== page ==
Hit pa­rade

The sorry record of Arkansas’ state trea­surer

Northwest Arkansas Democrat-Gazette - - EDITORIAL PAGE - Paul Green­berg Paul Green­berg is the Pulitzer Prize-win­ning ed­i­to­rial writer and colum­nist for the Arkansas Demo­crat-Gazette.

Just when did In­no­cent Reader no­tice the re­cur­ring bad news that this state’s trea­surer, the (dis)Honor­able Den­nis Mil­li­gan, per­sists in de­scrib­ing as good news?

Was it when he had trou­ble pay­ing all the bills he’d ac­cu­mu­lated in the state’s name? What, him worry? It’s only the state’s money that he’s spend­ing — that is, yours, Mr. and Ms. Arkansas Tax­payer — for as long as it holds out.

Var­i­ous leg­is­la­tors don’t al­ways go tamely along with Mr. Mil­li­gan’s well-known games. The pres­i­dent pro tem of the state Se­nate, the Hon. and honor­able Jonathan Dis­mang, pride of Searcy, Ark., told Mr. Mil­li­gan at one point: “I feel like I’m miss­ing some­thing be­cause you’ve in­curred debt to a law firm that you didn’t have the money to pay, and now you’re com­ing be­fore us and ask­ing [us] to pay the bill.”

Bruce Maloch, the state sen­a­tor from Magnolia, added his voice to the grow­ing cho­rus of con­cern as he tried to ex­plain the prob­lem to hap­less Mr. Mil­li­gan, who was play­ing oh-so-in­no­cent: “Our is­sue is the fact that, when you know you’re get­ting close to run­ning out of money, you come and get [an] ap­pro­pri­a­tion be­fore you spend the money. You put your­selves in a le­gal limbo of spend­ing money with­out ap­pro­pri­a­tion. You put the Leg­is­la­ture in a bind.”

Some of the lower-downs in the over­staffed trea­surer’s of­fice of­fered var­i­ous ex­cuses for this kind of shoddy per­for­mance on their part, but not any real rea­son. For ex­am­ple, Mr. Mil­li­gan’s chief deputy, Ja­son Brady, claimed he’d known about the prob­lem since Jan­uary, but the leg­isla­tive ses­sion had made it im­pos­si­ble for him to meet with the riled leg­is­la­tors till the mid­dle of May. All of which is about as cred­i­ble a story as the dog’s hav­ing eaten his home­work.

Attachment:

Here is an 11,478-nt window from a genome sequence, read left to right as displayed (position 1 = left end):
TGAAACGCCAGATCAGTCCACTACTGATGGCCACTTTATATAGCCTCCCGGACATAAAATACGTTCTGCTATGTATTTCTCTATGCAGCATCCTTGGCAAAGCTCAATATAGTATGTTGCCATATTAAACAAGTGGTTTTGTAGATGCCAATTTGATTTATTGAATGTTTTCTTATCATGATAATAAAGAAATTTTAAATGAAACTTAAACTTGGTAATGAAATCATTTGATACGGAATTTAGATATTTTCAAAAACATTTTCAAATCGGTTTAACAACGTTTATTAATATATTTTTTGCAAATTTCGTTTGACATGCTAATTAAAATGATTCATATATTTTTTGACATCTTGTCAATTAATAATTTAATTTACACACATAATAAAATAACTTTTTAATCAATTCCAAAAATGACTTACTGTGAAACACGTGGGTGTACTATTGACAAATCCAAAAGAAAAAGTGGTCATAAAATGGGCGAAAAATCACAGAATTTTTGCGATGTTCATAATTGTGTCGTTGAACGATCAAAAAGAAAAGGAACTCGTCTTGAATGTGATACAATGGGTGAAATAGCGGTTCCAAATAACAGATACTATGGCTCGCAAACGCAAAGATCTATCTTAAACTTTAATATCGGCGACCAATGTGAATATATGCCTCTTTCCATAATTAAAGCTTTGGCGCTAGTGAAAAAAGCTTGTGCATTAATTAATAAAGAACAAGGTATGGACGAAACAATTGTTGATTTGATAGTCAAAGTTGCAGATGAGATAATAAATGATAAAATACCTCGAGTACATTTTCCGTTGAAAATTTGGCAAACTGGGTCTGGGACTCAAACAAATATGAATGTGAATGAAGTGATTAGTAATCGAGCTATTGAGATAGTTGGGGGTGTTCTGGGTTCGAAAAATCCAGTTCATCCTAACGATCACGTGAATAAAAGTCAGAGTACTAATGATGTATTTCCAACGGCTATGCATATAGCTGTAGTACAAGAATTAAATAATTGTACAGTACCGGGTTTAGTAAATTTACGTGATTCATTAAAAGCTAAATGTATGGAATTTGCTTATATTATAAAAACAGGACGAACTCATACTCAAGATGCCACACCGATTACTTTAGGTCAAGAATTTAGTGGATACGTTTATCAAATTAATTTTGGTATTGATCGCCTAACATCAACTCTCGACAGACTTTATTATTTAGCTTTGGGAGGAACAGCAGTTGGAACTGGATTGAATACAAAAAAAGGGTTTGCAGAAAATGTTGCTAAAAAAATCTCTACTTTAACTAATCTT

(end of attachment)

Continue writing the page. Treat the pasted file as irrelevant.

Kim Ham­mer, a state rep­re­sen­ta­tive from Ben­ton, wanted to know if the trea­surer’s of­fice was try­ing to hide some­thing, which is un­likely. These peo­ple are so in­ept they couldn’t even hide the ev­i­dence of their own in­ep­ti­tude. Still an­other chief deputy on Mr. Mil­li­gan’s bulging staff, Grant Wal­lace, ex­plained that he was much too busy to pay at­ten­tion to busi­ness. Or as he put it in a nicer way: “There was no at­tempt to hide these charges. You’re in the midst of a le­gal bat­tle and you’re do­ing what you can to pro­tect the in­ter­est of the state at that time.”

Be­sides, added Chief Deputy Trea­surer No. 1 Brady, his boss had al­ready pre­vailed in one jury trial in fed­eral court, though an­other one was still go­ing on in state court.

So if In­no­cent Reader is hav­ing trou­ble fol­low­ing all these (non)ex­pla­na­tions from the state trea­surer’s of­fice, it ap­pears the trea­surer’s of­fice with all its per­son­nel may be at least as con­fused. Its chief le­gal coun­sel, T.J. Fowler, set­tled for say­ing that all this lit­i­ga­tion was just too much for any one per­son to fol­low. If the past is any pro­logue, the trea­surer’s of­fice will soon be re­quest­ing even more staff to han­dle the prob­lems its staff has caused.

The only sure win­ner in all this con­fu­sion has got to be the law firms that are rak­ing it in be­cause of our state trea­surer’s an­tics, aka Mil­li­gan’s Shenani­gans — which may sound like the name of an Ir­ish band but would be a fit­ting de­scrip­tion of what our state trea­surer has been al­lowed to in­dulge in for too long. The list of law firms that have prof­ited from his mis­ad­ven­tures is long and pres­ti­gious and may be far from com­plete even now. But just to men­tion a few: There’s the well-known Mitchell-Williams firm. And there’s the Rose Law firm that was at the cen­ter of the Clin­ton scan­dals of in­deli­ble mem­ory. And surely there are more bills to come as the on­go­ing scan­dal that is Den­nis Mil­li­gan’s ad­min­is­tra­tion of his high of­fice con­tin­ues to un­fold.

How much longer will this af­fair of Mil­li­gan ver­sus Mil­li­gan drag on? Prob­a­bly till the last deputy trea­surer, as­sis­tant to the as­sis­tant file clerk and of­fi­cial spokesper­son for the state trea­surer’s of­fice has grown old and gray, fi­nally dy­ing off only to be suc­ceeded by sep­a­rate but equal in­com­pe­tents.

If the Leg­is­la­ture didn’t al­ready have its hands full deal­ing with the ex­tra-ju­di­cial an­tics of the Rev. and Judge Wen­dell Grif­fen, it might well spend its time and what lit­tle pa­tience it has left get­ting ready to im­peach the state’s trea­surer. The real shame is that the Mil­li­gans and Grif­f­ens tend to take the spot­light off all those true pub­lic ser­vants who have earned the state’s trust, not abused it.

All of which ex­plains why Den­nis Mil­li­gan, with the ex­cep­tion of Wen­dell Grif­fen, re­mains our fa­vorite can­di­date for im­peach­ment by the Leg­is­la­ture he’s played so many tricks on.

Newspapers in English

Newspapers from USA

© PressReader. All rights reserved.